I have a deep love of fountain pens. I’m not a collector. But since I was a little kid watching my mom making out her bills with a gray Esterbrook pen, I’ve been fascinated.
There’s that arcane complexity of the nib. That satisfying rock of the ink lever or the swivel of the converter. Or the ink! So many different colors and styles of ink, from jet Japanese to incredible iridescences. And I love what it does to my penmanship—turning it from coarse hen scratches to a rather elegant dash.
I’ve written about handwriting before, in my essay Step Away From They Keyboard: How Our Hands Affect Our Brains. In that piece, I made three key points.
In addition, I would argue that learning cursive has other advantages. It gives you an additional arrow in your quiver of communication tools. Writing a condolence note? You can send an email, sign a printed card, or hand-write a letter.
Cursive allows you to read handwritten notes from older people or those from other countries who will often write in cursive. In addition, it allows you to access historical materials. Reading the lab notebooks of famous psychologists in their original handwriting provide a visceral connection that reading typed notes just does not. (Jung's black notebooks were not typed!)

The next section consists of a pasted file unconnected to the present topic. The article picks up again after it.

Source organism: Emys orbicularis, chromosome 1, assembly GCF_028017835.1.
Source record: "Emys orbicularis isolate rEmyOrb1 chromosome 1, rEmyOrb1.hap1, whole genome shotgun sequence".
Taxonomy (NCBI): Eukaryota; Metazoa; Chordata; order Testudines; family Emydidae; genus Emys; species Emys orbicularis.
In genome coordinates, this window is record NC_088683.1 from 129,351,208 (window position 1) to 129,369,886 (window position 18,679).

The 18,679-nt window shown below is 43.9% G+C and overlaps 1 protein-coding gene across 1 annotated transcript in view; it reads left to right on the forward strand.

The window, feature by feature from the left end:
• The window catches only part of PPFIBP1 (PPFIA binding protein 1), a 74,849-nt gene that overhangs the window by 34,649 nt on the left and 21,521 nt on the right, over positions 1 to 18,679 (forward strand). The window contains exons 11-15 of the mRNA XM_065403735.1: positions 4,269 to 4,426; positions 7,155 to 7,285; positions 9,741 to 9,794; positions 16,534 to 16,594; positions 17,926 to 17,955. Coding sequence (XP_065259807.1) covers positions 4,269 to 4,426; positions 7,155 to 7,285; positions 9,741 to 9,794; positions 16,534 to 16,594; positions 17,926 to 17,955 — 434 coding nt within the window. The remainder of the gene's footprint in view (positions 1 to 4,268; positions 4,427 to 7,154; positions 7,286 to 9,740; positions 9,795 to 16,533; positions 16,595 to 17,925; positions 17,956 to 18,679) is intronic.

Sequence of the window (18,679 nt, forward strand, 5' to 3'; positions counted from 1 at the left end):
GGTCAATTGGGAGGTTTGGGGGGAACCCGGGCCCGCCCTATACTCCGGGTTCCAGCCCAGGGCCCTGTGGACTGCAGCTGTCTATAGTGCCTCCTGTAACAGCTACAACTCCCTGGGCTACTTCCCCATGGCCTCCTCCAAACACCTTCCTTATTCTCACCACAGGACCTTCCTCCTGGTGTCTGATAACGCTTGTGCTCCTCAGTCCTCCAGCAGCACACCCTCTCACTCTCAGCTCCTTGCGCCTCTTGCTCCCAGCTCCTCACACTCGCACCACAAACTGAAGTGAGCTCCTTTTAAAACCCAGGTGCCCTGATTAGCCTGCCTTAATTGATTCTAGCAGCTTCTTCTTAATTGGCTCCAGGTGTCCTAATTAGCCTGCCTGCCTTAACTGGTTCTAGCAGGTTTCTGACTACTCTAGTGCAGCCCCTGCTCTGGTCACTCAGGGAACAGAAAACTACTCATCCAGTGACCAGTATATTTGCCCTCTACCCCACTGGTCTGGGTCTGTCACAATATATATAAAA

I'm Not Alone
It turns out I'm not alone in enjoying writing by hand. Take out your fountain pen and you'll find a small group of fellow eccentrics who will happily engage in an intense discussion of nib styles, barrel shapes, and inks.
And notebooks! Quad rule, dots, size, paper absorption...Everyone has their own gig. Start to write by hand and suddenly you'll fine yourself among a crowd of eccentric individualists. Handwriting, after all, is unique.
Why You Want To Learn
Even if you're not impressed with the artistry of beautiful hand, good functional handwriting is an essential skill.
How To Get Better
Good writing is a small motor skill that requires practice. It also probably requires unlearning some of the things that are impeding the good handwriting you may have been taught.
There are two essentials to clear handwriting:
The most important thing though is to practice. It's like playing the violin or learning to hit a baseball. If you haven't done it for a while, you need to get yourself up to speed again before it starts looking good.
Want some help? A very nice blog on improving your handwriting with a great practice sheet is available here.